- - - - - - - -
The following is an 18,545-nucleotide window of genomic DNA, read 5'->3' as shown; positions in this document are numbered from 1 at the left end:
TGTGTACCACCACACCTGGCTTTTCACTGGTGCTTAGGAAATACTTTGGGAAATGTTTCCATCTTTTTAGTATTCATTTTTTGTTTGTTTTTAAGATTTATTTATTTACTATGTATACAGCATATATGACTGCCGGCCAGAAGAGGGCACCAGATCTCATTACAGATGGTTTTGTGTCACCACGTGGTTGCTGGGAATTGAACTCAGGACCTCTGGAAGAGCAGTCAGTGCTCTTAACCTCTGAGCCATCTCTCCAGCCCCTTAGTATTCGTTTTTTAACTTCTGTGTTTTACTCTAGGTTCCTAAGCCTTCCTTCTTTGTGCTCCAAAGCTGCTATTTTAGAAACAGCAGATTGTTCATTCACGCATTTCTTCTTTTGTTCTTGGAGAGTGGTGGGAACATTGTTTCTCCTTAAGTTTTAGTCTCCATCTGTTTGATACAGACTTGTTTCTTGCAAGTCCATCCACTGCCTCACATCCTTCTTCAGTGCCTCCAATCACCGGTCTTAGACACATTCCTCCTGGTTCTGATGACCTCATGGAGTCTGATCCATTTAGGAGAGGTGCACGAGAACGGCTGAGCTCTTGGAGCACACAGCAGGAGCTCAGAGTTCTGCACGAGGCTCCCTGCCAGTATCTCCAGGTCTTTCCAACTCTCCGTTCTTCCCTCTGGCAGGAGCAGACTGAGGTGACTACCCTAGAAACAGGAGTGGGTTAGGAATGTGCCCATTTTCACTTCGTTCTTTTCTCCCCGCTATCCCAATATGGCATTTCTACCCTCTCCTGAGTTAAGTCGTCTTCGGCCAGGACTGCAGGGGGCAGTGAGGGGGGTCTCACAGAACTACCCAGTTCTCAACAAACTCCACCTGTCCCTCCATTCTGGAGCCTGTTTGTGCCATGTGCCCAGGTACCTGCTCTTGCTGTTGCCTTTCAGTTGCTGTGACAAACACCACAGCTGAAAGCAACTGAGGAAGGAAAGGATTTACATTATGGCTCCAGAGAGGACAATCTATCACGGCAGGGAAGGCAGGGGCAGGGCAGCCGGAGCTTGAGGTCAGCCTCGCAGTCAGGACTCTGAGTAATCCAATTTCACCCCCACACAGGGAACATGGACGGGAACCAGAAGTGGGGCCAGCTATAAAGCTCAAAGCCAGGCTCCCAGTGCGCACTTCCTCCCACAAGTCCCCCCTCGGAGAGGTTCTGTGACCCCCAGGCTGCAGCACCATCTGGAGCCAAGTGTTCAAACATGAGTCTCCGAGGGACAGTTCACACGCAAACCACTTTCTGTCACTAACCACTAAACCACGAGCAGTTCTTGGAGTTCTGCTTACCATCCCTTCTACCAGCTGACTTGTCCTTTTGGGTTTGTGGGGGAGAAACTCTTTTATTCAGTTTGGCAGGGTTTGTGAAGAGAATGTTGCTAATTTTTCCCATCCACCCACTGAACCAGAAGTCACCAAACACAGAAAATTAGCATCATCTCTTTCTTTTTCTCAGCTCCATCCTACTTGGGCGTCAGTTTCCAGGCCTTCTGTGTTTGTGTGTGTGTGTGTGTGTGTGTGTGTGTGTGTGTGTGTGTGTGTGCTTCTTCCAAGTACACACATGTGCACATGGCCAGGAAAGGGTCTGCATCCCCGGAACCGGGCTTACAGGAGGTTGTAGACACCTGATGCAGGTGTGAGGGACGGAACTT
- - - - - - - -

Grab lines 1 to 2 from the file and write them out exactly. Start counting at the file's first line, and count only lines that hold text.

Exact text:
The following is an 18,545-nucleotide window of genomic DNA, read 5'->3' as shown; positions in this document are numbered from 1 at the left end:
TGTGTACCACCACACCTGGCTTTTCACTGGTGCTTAGGAAATACTTTGGGAAATGTTTCCATCTTTTTAGTATTCATTTTTTGTTTGTTTTTAAGATTTATTTATTTACTATGTATACAGCATATATGACTGCCGGCCAGAAGAGGGCACCAGATCTCATTACAGATGGTTTTGTGTCACCACGTGGTTGCTGGGAATTGAACTCAGGACCTCTGGAAGAGCAGTCAGTGCTCTTAACCTCTGAGCCATCTCTCCAGCCCCTTAGTATTCGTTTTTTAACTTCTGTGTTTTACTCTAGGTTCCTAAGCCTTCCTTCTTTGTGCTCCAAAGCTGCTATTTTAGAAACAGCAGATTGTTCATTCACGCATTTCTTCTTTTGTTCTTGGAGAGTGGTGGGAACATTGTTTCTCCTTAAGTTTTAGTCTCCATCTGTTTGATACAGACTTGTTTCTTGCAAGTCCATCCACTGCCTCACATCCTTCTTCAGTGCCTCCAATCACCGGTCTTAGACACATTCCTCCTGGTTCTGATGACCTCATGGAGTCTGATCCATTTAGGAGAGGTGCACGAGAACGGCTGAGCTCTTGGAGCACACAGCAGGAGCTCAGAGTTCTGCACGAGGCTCCCTGCCAGTATCTCCAGGTCTTTCCAACTCTCCGTTCTTCCCTCTGGCAGGAGCAGACTGAGGTGACTACCCTAGAAACAGGAGTGGGTTAGGAATGTGCCCATTTTCACTTCGTTCTTTTCTCCCCGCTATCCCAATATGGCATTTCTACCCTCTCCTGAGTTAAGTCGTCTTCGGCCAGGACTGCAGGGGGCAGTGAGGGGGGTCTCACAGAACTACCCAGTTCTCAACAAACTCCACCTGTCCCTCCATTCTGGAGCCTGTTTGTGCCATGTGCCCAGGTACCTGCTCTTGCTGTTGCCTTTCAGTTGCTGTGACAAACACCACAGCTGAAAGCAACTGAGGAAGGAAAGGATTTACATTATGGCTCCAGAGAGGACAATCTATCACGGCAGGGAAGGCAGGGGCAGGGCAGCCGGAGCTTGAGGTCAGCCTCGCAGTCAGGACTCTGAGTAATCCAATTTCACCCCCACACAGGGAACATGGACGGGAACCAGAAGTGGGGCCAGCTATAAAGCTCAAAGCCAGGCTCCCAGTGCGCACTTCCTCCCACAAGTCCCCCCTCGGAGAGGTTCTGTGACCCCCAGGCTGCAGCACCATCTGGAGCCAAGTGTTCAAACATGAGTCTCCGAGGGACAGTTCACACGCAAACCACTTTCTGTCACTAACCACTAAACCACGAGCAGTTCTTGGAGTTCTGCTTACCATCCCTTCTACCAGCTGACTTGTCCTTTTGGGTTTGTGGGGGAGAAACTCTTTTATTCAGTTTGGCAGGGTTTGTGAAGAGAATGTTGCTAATTTTTCCCATCCACCCACTGAACCAGAAGTCACCAAACACAGAAAATTAGCATCATCTCTTTCTTTTTCTCAGCTCCATCCTACTTGGGCGTCAGTTTCCAGGCCTTCTGTGTTTGTGTGTGTGTGTGTGTGTGTGTGTGTGTGTGTGTGTGTGTGTGTGCTTCTTCCAAGTACACACATGTGCACATGGCCAGGAAAGGGTCTGCATCCCCGGAACCGGGCTTACAGGAGGTTGTAGACACCTGATGCAGGTGTGAGGGACGGAACTT